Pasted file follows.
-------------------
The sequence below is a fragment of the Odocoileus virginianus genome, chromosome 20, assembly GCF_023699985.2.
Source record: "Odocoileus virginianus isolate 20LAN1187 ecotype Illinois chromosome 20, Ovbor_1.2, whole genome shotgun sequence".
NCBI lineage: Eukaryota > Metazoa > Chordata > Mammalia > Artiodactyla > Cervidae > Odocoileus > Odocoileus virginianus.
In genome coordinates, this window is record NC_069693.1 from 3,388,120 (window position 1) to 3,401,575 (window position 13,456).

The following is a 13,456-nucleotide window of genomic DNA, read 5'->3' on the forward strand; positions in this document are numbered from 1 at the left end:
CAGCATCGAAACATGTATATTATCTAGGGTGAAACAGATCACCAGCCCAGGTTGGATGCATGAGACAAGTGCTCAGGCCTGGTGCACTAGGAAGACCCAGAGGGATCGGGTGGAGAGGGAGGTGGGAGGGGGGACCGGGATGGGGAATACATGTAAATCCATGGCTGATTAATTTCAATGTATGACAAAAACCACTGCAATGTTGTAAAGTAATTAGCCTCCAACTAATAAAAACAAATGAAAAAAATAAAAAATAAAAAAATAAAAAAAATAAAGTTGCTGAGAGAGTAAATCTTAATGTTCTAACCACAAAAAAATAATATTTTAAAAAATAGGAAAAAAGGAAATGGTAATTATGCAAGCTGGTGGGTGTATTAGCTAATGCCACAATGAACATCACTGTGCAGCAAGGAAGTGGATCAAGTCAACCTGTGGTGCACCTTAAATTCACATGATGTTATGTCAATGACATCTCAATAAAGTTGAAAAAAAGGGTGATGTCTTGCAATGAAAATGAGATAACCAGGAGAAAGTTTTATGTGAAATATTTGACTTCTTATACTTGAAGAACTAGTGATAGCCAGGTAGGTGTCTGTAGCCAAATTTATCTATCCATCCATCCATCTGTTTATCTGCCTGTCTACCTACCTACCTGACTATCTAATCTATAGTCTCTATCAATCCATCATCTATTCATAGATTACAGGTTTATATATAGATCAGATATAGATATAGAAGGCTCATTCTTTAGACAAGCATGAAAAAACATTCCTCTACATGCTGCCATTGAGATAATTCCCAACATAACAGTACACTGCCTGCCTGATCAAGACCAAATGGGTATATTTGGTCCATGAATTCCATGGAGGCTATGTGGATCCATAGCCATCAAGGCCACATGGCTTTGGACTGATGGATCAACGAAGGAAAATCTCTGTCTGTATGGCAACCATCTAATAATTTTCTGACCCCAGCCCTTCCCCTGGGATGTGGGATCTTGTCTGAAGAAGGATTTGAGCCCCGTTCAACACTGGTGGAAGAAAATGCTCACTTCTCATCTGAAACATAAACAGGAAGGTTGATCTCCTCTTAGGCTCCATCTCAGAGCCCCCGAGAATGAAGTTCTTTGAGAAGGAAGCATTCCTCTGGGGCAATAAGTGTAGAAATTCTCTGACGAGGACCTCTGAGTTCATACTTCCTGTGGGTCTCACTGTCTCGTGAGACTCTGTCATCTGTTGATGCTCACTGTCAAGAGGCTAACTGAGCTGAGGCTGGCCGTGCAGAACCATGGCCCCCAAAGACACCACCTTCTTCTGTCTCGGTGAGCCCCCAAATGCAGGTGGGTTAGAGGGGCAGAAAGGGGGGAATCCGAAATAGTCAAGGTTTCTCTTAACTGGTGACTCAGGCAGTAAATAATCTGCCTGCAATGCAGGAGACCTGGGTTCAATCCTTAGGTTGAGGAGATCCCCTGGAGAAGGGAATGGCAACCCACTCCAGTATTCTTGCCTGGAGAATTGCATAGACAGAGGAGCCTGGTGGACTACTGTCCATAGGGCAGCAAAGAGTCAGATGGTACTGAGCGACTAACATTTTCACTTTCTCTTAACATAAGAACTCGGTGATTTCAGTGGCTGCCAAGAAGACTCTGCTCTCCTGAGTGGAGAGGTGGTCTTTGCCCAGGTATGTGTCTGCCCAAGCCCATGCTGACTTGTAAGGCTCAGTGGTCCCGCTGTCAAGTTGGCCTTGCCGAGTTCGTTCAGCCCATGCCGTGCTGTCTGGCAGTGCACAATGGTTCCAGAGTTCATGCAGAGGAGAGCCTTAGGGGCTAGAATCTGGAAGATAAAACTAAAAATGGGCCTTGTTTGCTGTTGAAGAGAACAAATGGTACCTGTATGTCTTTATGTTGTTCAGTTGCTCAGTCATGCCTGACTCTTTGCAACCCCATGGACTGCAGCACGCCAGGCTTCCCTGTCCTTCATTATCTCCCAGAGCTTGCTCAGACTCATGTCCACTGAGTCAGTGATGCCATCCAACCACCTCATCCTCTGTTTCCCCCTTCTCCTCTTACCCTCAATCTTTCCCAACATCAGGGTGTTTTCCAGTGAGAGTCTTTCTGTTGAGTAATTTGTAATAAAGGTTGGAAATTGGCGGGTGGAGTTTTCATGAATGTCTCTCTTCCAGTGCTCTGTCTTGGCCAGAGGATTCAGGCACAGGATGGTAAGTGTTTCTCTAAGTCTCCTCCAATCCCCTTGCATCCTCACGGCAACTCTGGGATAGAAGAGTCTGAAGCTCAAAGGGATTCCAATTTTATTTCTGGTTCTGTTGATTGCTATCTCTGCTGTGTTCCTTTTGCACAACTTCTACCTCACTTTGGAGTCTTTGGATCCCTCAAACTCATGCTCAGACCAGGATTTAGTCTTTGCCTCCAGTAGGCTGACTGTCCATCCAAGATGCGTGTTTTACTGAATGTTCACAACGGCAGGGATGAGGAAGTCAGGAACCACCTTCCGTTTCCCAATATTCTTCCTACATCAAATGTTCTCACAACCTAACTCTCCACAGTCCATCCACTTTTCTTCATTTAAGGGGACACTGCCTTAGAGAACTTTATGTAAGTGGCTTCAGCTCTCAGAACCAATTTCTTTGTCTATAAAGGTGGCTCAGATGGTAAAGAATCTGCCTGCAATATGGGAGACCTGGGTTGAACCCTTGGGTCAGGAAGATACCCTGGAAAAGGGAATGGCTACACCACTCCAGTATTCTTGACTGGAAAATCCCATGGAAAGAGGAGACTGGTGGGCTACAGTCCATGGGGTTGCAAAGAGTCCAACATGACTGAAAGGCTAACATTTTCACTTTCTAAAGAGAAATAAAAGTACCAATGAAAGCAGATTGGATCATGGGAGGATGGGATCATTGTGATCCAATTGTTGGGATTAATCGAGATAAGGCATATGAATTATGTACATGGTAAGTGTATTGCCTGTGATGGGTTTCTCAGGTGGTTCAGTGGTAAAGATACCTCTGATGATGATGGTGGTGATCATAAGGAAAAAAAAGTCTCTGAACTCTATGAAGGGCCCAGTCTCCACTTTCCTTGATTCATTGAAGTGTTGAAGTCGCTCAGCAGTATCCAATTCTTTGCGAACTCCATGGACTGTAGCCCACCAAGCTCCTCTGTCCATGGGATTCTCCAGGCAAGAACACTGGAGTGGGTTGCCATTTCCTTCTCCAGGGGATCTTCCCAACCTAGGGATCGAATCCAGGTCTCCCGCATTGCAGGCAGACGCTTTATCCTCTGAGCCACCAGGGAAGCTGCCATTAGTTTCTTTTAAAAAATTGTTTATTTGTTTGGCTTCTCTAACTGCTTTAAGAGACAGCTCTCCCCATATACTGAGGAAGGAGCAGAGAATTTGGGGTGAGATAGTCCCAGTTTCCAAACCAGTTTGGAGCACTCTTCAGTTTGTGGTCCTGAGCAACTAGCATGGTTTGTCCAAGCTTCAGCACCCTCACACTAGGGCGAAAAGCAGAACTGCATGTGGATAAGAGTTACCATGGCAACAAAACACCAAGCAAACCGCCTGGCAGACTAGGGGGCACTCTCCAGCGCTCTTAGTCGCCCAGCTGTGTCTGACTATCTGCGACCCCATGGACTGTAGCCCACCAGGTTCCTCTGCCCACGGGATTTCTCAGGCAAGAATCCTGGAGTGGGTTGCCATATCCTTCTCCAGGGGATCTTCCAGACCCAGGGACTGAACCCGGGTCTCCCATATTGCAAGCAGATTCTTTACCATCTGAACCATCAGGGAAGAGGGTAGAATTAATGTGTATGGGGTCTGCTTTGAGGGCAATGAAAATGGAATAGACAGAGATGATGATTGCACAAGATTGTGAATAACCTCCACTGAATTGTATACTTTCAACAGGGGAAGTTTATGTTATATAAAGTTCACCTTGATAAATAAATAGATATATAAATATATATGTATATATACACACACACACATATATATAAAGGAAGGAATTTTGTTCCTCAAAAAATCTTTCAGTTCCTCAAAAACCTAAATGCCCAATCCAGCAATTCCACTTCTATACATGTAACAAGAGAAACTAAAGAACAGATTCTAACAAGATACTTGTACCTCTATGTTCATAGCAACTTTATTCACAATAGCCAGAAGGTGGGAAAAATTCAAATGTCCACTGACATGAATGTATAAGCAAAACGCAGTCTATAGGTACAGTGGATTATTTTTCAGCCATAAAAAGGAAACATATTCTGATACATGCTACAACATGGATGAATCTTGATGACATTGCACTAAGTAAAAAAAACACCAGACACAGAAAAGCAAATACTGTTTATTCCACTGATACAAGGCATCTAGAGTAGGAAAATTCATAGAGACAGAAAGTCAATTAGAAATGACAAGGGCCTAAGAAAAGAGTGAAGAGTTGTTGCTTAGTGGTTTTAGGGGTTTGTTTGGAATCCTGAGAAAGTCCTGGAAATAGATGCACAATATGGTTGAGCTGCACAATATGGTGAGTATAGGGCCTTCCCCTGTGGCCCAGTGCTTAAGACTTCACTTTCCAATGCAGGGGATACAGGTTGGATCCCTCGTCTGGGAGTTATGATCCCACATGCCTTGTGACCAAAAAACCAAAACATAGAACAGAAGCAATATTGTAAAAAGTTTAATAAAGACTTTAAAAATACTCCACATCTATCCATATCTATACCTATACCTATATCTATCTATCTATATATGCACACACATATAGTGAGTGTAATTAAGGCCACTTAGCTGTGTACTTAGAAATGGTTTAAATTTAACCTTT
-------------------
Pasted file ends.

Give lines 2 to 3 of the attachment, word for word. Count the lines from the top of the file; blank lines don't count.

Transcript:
Source record: "Odocoileus virginianus isolate 20LAN1187 ecotype Illinois chromosome 20, Ovbor_1.2, whole genome shotgun sequence".
NCBI lineage: Eukaryota > Metazoa > Chordata > Mammalia > Artiodactyla > Cervidae > Odocoileus > Odocoileus virginianus.